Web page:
Cancer Survivors and Caregivers Climb Mt. Kilimanjaro
Article date: January 12, 2012
By Stacy Simon
About 35 cancer survivors and caregivers have completed a week-long climb to the summit of Mt. Kilimanjaro in Tanzania, Africa. The team, led by American Cancer Society volunteer and radiation oncologist Dr. Richard Deming, is taking part in a program organized by the nonprofit group, Above and Beyond Cancer. The group offers adventures to inspire cancer survivors as well as raise money to fight cancer.
Members of the team held a Relay For Life event on the mountain top that included the lighting of 1,000 luminaria bags. The bags bear the names of people who have been affected by cancer. Donations for naming the bags will go to the American Cancer Society.
In a letter to his fellow climbers, Dr. Deming wrote, “Climbing a mountain is a metaphor that many cancer survivors use to describe their cancer experience. It’s difficult, but when you succeed, there is a rush of excitement and a huge sense of accomplishment. It’s not just about getting to the top; it’s also about life’s lessons that you learn along the way.”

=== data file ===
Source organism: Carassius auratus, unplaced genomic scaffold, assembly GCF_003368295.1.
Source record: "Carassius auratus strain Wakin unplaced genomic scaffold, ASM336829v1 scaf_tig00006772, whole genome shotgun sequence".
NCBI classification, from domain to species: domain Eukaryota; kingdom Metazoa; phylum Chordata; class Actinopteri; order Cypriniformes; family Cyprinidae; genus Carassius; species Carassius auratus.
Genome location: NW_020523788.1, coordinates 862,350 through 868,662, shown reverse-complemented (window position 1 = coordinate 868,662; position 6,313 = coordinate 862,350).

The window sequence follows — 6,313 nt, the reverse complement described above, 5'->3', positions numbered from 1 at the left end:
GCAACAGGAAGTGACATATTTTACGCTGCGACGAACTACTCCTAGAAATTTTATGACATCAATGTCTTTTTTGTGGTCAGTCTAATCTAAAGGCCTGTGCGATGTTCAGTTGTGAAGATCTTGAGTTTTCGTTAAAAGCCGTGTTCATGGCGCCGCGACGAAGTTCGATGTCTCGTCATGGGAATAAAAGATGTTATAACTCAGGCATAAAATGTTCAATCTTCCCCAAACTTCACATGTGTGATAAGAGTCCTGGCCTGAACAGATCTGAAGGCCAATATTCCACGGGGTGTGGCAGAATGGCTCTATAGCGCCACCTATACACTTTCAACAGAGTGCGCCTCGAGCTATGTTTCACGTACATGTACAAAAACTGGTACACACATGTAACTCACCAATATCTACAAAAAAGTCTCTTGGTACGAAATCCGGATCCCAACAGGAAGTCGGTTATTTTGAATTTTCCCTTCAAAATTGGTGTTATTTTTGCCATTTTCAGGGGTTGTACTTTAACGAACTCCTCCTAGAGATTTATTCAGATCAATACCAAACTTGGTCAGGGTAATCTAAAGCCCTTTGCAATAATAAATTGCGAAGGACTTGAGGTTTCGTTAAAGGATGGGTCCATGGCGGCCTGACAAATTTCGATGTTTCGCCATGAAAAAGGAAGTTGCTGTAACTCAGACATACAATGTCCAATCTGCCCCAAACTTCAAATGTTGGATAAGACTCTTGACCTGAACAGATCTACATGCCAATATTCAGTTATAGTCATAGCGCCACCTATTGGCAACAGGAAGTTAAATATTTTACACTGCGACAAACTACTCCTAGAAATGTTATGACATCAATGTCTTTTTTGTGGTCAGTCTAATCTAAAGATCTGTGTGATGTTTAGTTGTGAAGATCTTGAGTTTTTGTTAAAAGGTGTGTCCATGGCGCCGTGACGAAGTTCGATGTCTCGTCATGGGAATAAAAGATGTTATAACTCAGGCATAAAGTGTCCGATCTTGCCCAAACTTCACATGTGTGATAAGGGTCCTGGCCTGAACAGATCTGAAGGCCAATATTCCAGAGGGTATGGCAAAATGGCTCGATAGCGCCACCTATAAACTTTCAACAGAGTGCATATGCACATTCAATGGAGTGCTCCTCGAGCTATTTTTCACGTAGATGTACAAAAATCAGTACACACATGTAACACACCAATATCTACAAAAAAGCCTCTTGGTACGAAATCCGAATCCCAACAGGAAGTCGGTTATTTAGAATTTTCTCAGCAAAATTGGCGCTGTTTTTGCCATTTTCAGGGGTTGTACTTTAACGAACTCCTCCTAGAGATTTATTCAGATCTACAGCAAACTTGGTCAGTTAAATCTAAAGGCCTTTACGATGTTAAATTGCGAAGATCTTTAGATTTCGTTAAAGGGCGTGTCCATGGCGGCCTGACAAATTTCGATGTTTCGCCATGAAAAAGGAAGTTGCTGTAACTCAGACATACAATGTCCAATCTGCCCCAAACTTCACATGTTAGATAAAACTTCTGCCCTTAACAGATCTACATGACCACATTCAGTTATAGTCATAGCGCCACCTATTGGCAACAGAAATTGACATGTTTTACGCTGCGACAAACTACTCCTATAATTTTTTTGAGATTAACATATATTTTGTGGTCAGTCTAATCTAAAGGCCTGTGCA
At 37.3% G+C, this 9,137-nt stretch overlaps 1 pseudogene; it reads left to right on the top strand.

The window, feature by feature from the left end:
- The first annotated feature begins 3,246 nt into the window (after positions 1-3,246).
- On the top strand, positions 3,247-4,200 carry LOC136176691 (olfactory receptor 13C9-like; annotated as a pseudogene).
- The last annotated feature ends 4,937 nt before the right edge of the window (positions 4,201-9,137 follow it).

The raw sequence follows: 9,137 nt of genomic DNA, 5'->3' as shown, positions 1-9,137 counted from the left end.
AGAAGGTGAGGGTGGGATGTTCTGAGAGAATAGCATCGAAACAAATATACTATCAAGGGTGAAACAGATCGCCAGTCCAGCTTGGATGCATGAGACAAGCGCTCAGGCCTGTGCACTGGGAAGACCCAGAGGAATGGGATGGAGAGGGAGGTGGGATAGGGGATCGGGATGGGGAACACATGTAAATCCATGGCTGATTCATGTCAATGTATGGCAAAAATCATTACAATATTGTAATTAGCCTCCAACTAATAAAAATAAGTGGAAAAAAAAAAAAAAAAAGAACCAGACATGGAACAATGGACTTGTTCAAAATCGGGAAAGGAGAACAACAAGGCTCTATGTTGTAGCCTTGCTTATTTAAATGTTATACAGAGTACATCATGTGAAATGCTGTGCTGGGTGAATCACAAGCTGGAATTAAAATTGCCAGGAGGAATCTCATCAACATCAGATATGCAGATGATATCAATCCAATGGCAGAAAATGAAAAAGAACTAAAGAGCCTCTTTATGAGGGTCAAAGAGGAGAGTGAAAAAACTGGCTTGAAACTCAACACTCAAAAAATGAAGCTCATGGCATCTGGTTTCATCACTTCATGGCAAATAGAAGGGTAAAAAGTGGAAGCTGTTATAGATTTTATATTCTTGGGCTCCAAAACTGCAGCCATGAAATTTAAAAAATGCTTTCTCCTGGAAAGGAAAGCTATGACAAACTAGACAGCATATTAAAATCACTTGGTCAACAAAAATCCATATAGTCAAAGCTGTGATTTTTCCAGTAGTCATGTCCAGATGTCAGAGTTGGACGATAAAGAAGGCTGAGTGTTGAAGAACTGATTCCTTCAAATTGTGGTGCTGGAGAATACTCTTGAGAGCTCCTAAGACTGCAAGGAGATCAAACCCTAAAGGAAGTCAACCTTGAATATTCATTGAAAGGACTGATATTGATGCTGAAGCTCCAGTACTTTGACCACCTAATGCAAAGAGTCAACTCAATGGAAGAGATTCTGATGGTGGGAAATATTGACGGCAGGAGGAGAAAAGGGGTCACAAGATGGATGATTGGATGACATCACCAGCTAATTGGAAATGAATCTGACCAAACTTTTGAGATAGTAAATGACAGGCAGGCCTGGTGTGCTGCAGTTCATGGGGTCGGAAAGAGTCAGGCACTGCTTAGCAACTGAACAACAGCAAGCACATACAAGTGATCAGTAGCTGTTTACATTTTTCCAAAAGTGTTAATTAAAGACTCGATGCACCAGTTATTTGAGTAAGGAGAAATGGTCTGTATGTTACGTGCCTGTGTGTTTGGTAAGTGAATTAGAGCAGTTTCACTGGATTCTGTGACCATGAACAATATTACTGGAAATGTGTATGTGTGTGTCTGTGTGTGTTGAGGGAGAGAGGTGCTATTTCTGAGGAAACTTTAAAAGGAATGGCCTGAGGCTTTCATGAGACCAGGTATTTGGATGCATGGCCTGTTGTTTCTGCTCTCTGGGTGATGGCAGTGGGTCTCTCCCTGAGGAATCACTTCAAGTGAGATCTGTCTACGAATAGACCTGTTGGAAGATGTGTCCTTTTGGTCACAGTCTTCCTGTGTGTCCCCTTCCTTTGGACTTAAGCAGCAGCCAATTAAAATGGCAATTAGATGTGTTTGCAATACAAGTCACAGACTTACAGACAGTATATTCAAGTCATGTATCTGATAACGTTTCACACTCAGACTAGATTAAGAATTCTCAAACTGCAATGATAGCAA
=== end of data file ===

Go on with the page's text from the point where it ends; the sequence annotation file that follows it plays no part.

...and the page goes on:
In the spring of 2011, Dr. Deming took 29 cancer survivors and caregivers to the Base Camp of Mt. Everest, where they held a Relay For Life event. The Mt. Kilimanjaro Relay For Life, at 19,340 feet, would break that record.
In addition to the Mt. Kilimanjaro climb, the American Cancer Society is working to fight cancer and tobacco use in Africa through local organizations that advocate for tobacco control efforts, cancer education, and leadership training.
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